//3. Obtain the registry service, and from that object, obtain the 
     // JAXR provider's BusinessQueryManager or LifeCycleManager objects.
     RegistryService regService = con.getRegistryService();
     BusinesQueryManager qm = regService.getBusinessQueryManager();
     BusinessLifeCycleManager lcm  = regService.getBusinessLifeCycleManager();
     //Perform either queries or updates. See below for each activity's code.
     .......
     //4. Handle the appropriate response. See below.
     .......
     //5. Close connection.
     con.close();
} catch (JAXRException e) {
     ....
}

The JAXR information model

At the heart of JAXR's information model is the RegistryObject; everything inside the registry is a RegistryObject. (Recall that registry objects represent metadata and differ from repository objects, which contain the actual content.) RegistryObject itself is defined as an attribute collection or Slots. You can dynamically add or remove attributes from a RegistryObject.

When you register your company with a registry provider, you create a RegistryObject subtype called Organization. An Organization can have any number of child organizations and Users associated with it. You can also assign TelephoneNumber and PostalAdress values to an Organization.

Most important, the services offered by an Organization are assigned to it in the form of Service objects. Each Service, in turn, might define several ServiceBindings. If the service is accessible via the Web—which is the case for Web services—a ServiceBinding would specify an access URI (Uniform Resource Identifier) for that service. As well, a service might also provide a SpecificationLink that points to the technical specification needed to invoke the service via the access URL. That specification link would point back to another RegistryObject representing the specification itself. The actual specification content—stored in a repository beneath the registry or at an external location—might be a WSDL document, a CORBA IDL (interface definition language) file, a Java RMI (Remote Method Invocation) stub, or even a Jini service template. Figure 6 illustrates the relationship between an organization and its services.

Figure 6. Organization-related classification of registry objects in the JAXR information model

If you looked for a specific organization's services (for instance, Sun's or IBM's), you would only need the relationship hierarchy I just described. Based on the organization's name, you would obtain the services it provides, and then retrieve any of those services' specification and access the URI. With that information, you would then invoke the service.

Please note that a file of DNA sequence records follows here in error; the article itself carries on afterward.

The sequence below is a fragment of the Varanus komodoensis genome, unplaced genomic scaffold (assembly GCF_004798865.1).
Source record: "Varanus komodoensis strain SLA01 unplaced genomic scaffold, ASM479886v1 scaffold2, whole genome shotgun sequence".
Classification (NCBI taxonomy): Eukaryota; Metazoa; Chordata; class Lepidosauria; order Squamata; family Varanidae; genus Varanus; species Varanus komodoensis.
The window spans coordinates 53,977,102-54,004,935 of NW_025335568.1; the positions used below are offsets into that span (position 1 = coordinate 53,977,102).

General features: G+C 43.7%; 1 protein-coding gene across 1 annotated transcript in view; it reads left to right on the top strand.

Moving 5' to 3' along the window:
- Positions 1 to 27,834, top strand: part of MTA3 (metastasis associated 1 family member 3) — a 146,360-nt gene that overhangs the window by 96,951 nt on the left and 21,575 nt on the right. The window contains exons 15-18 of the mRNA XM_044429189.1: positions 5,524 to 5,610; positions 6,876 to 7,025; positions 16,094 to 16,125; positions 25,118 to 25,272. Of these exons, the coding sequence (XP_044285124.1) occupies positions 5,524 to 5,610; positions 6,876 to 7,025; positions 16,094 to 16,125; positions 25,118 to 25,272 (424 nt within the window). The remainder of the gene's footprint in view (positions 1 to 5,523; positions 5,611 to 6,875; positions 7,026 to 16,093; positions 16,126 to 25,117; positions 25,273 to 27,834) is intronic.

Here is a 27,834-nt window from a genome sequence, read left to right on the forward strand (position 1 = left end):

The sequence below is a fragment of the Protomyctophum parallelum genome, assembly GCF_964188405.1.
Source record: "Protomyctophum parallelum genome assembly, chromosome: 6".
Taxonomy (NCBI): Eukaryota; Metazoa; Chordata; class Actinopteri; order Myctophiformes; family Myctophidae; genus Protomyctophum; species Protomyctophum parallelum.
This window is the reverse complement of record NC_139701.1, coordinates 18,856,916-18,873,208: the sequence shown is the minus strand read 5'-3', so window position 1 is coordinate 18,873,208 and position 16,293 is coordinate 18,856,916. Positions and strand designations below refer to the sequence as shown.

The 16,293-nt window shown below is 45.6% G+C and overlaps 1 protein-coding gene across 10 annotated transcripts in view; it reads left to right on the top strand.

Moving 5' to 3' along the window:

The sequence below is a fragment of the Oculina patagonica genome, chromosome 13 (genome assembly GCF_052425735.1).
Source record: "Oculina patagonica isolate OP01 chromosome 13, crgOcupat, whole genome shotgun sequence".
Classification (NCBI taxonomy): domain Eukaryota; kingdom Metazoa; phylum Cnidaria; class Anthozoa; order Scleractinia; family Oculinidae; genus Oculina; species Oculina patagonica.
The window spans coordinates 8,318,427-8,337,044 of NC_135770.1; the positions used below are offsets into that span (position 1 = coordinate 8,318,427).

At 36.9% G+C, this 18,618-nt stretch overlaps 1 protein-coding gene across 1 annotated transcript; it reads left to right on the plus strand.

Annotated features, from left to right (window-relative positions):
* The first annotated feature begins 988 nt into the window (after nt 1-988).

However, our friend at Magellan Travel has a slightly more ambitious aim: to discover all services offered by companies in a given industry, such as hotels and cruise lines. Therefore, she must classify registry objects (companies and their services) according to industry-specific, and even geographic, taxonomies.

JAXR's information model lets you classify a registry object according to any taxonomy. For instance, the Magellan Travel Agency would want to advertise that it is a travel agency. Based on that information, cruise lines could then locate Magellan's Organization; retrieve Magellan's services, a service to update cruise travel information, for instance; and invoke those services. Therefore, Magellan would need to classify its Organization registry object in accordance with an industry-specific taxonomy, preferably a standard one shared by businesses worldwide.

Similarly, a cruise company would describe itself as belonging to the cruise industry. Magellan would periodically contact Web services registries via JAXR, and query those registries based on an industry-specific taxonomy. Further, suppose that Magellan only offered cruises in the South Pacific. In that case, it would also want to query the registries along geographic taxonomy lines. For that to work, cruise companies must be able to classify themselves according to multiple taxonomies. JAXR provides these capabilities.

JAXR taxonomy

A taxonomy in JAXR's information model corresponds to a set of Classifications—a ClassificationScheme. You can represent the taxonomy's elements internal to the registry—those elements would then themselves be registry objects. Alternatively, you might classify registry objects according to taxonomies external to the registry. Regardless of whether you use internal or external Classifications, you'd call RegistryObject's addClassification() method to link the classification with the registry object.

1 2 3 Page 2
Page 2 of 3